The real test
came three days later when the two squads met again, this time in the opening
match of the tournament.   Plyuschev showed confidence in his squad, keeping the
lines exactly the same as they were in the preseason game.  This contest proved
a difficult one for the Russian team.  However, the Russian team stuck to it’s
strategy and suffocated the more experienced Czech team with constant offensive
threats.  The puck stayed in the Czech zone for most of the game and Russian
goalie Maxim Sokolov saw the first shot only during the 11th minute
of the game.  After that, however, the Czechs appeared to come alive, but
Plyuschev’s faith in Sokolov proved correct, as the goalie saved the Russian
squad on quite a few occasions in every contest of the tournament.  In the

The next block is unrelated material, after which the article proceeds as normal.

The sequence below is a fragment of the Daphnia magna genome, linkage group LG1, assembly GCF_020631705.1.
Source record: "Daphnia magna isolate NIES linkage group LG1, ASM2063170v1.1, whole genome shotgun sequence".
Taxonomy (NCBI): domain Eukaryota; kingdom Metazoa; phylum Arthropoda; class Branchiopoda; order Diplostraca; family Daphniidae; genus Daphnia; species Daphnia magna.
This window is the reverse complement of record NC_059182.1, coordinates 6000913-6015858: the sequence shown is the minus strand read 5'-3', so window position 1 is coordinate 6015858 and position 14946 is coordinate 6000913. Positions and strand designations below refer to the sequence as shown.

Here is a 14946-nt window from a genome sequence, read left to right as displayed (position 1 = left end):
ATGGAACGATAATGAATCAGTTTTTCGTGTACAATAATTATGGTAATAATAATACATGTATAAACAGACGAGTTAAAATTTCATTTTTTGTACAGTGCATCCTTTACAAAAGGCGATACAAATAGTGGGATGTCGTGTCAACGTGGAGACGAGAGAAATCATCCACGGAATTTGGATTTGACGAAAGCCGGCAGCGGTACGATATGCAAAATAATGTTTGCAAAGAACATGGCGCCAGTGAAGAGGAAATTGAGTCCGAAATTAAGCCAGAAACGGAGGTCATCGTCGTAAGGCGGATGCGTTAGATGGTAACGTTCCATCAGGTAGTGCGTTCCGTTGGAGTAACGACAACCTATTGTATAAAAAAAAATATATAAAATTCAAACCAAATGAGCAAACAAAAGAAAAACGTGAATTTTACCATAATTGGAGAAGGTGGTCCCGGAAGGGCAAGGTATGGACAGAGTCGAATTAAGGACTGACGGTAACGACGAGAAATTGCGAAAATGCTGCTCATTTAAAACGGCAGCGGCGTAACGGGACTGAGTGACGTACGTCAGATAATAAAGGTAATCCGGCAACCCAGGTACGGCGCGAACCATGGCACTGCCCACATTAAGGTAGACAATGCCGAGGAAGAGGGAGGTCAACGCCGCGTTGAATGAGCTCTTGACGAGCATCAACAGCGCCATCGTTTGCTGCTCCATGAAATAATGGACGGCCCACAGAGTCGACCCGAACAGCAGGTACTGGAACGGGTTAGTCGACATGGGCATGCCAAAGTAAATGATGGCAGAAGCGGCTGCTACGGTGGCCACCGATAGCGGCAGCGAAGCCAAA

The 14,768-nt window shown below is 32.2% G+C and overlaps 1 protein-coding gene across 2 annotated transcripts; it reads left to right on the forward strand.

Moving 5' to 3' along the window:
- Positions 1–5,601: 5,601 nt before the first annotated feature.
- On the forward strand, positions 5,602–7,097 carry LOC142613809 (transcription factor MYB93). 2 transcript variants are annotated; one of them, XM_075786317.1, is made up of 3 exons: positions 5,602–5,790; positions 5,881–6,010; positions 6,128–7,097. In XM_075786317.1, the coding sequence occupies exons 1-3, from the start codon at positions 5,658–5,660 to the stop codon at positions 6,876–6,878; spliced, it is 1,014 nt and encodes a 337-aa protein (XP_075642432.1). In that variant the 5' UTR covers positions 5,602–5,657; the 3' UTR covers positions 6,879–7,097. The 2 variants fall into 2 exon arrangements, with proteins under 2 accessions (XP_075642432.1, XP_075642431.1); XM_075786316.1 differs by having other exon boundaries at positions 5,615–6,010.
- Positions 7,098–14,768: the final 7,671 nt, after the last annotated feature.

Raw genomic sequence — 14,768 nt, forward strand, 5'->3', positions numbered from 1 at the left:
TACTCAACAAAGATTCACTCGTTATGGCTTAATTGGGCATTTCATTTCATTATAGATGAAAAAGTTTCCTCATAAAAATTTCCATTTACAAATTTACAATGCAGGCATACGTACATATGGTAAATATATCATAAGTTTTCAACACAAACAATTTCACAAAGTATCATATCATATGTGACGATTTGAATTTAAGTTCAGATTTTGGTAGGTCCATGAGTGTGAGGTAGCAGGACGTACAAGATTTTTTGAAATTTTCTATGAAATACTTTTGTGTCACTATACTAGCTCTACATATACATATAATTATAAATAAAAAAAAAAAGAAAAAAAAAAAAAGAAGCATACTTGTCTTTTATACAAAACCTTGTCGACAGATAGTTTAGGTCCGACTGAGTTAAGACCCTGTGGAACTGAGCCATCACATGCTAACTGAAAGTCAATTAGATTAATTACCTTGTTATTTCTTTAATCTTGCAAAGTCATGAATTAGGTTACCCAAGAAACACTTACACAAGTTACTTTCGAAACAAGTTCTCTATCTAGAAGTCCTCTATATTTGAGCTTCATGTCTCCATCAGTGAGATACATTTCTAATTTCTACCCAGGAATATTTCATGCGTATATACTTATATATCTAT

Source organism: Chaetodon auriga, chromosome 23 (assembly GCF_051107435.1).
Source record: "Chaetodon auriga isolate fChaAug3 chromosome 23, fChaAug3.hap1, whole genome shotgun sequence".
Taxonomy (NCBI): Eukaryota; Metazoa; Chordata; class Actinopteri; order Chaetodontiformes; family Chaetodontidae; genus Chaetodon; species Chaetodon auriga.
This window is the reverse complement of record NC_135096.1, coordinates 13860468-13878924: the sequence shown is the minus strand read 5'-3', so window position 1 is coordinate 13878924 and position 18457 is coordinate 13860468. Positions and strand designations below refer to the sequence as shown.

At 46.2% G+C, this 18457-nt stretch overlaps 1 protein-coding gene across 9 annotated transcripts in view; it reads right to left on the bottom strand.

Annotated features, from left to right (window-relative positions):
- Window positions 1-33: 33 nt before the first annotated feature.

second period and the Russian team found itself down a goal, but continuted to
fight hard and won the contest 3:1 with two of the three goals being scored by
the team’s young stars Grigorenko and Alexander Suglobov.  


In the second
contest of the tournament against the Swedes, the Russian team faced a team with
a doctrine differing significantly from the Czech’s open ice offensively minded
strategy.  The Swedes countered Russia’s full speed game with a physical play
all over the ice.  The Swedes came hard and their strategy worked, as the
Russian squad started to take unnecessary penalties.  However as the contest
continued, Plyuschev choice in goalies for the tournament proved a factor once
again as Tsarev was unbeatable after giving up an early goal in the second
minute of the contest.   Russia’s speed lines, especially the youth line
consisting of Perezhogin, Nepriayev and Suglobov, played very well. After almost